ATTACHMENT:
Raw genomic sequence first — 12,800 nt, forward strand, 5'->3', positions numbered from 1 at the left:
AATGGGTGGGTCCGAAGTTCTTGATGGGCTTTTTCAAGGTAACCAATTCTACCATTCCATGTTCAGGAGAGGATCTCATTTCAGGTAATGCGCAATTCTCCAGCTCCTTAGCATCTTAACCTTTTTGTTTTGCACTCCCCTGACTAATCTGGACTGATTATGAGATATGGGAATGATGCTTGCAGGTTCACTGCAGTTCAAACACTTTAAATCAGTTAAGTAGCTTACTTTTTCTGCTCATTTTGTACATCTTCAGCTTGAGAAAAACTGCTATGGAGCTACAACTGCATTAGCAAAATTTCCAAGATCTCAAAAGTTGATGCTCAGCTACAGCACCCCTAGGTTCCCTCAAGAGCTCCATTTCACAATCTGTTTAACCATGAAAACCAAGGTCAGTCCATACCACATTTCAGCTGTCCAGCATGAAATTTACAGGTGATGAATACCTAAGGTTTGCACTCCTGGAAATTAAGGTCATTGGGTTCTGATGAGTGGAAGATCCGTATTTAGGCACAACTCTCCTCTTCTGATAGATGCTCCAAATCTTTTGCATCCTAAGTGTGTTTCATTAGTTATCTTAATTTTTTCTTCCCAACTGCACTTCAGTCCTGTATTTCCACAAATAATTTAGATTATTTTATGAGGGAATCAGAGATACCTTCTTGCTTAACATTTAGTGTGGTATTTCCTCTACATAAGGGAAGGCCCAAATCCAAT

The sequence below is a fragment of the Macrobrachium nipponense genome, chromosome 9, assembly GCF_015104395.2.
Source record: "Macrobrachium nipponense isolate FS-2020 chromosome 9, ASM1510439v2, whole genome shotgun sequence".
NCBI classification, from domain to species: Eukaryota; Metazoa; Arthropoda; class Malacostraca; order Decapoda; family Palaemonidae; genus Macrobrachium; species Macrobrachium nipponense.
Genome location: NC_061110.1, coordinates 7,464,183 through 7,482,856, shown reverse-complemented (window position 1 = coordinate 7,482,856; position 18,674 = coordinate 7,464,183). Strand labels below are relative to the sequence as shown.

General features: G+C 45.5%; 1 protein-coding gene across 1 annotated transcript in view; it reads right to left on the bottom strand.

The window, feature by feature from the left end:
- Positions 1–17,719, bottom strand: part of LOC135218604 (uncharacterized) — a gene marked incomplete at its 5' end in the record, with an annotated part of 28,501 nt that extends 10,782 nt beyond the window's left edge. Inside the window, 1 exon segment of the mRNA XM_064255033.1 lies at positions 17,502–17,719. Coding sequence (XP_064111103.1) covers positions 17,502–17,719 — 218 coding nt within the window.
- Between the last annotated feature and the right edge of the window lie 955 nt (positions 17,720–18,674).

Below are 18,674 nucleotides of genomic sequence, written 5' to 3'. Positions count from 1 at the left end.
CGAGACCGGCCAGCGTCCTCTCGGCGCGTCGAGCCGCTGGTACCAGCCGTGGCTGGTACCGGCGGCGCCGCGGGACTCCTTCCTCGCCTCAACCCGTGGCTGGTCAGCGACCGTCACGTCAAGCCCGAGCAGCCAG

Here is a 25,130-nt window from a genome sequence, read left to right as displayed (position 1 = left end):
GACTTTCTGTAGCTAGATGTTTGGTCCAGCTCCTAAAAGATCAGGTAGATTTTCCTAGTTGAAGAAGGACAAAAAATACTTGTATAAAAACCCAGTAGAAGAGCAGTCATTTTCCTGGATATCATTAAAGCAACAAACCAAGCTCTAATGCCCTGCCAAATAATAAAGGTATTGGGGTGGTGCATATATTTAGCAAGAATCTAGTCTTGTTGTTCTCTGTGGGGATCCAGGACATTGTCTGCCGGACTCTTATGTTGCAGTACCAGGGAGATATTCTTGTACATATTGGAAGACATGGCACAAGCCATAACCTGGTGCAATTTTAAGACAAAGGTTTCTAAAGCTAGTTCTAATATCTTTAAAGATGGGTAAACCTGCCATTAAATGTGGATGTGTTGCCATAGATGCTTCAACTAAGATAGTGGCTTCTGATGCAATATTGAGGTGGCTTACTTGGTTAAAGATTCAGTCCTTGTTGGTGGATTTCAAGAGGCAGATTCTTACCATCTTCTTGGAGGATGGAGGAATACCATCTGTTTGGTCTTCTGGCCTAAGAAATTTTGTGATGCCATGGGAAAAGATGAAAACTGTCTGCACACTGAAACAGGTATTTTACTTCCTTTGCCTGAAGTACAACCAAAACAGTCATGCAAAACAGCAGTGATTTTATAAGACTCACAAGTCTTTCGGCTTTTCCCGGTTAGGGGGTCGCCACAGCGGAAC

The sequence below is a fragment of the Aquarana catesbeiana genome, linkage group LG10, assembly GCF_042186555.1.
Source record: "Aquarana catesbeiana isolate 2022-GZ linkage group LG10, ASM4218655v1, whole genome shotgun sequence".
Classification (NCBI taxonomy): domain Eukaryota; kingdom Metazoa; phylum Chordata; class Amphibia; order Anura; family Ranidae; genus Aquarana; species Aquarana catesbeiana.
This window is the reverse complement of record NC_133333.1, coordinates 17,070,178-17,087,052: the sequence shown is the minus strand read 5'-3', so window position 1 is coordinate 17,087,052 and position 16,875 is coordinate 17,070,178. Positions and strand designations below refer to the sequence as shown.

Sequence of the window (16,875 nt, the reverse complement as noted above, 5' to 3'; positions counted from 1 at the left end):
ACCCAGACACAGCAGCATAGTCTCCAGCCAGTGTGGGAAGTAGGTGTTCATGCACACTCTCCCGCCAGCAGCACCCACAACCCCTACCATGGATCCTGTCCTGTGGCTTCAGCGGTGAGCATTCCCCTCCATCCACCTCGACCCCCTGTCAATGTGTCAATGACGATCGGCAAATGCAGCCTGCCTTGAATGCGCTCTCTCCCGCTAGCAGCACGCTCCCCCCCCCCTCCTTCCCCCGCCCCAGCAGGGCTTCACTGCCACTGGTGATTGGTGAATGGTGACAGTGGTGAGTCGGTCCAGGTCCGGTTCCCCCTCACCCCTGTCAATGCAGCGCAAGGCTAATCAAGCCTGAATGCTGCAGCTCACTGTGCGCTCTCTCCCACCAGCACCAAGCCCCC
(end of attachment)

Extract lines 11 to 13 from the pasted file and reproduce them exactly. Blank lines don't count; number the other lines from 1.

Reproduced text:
Below are 18,674 nucleotides of genomic sequence, written 5' to 3'. Positions count from 1 at the left end.
CGAGACCGGCCAGCGTCCTCTCGGCGCGTCGAGCCGCTGGTACCAGCCGTGGCTGGTACCGGCGGCGCCGCGGGACTCCTTCCTCGCCTCAACCCGTGGCTGGTCAGCGACCGTCACGTCAAGCCCGAGCAGCCAG

Here is a 25,130-nt window from a genome sequence, read left to right as displayed (position 1 = left end):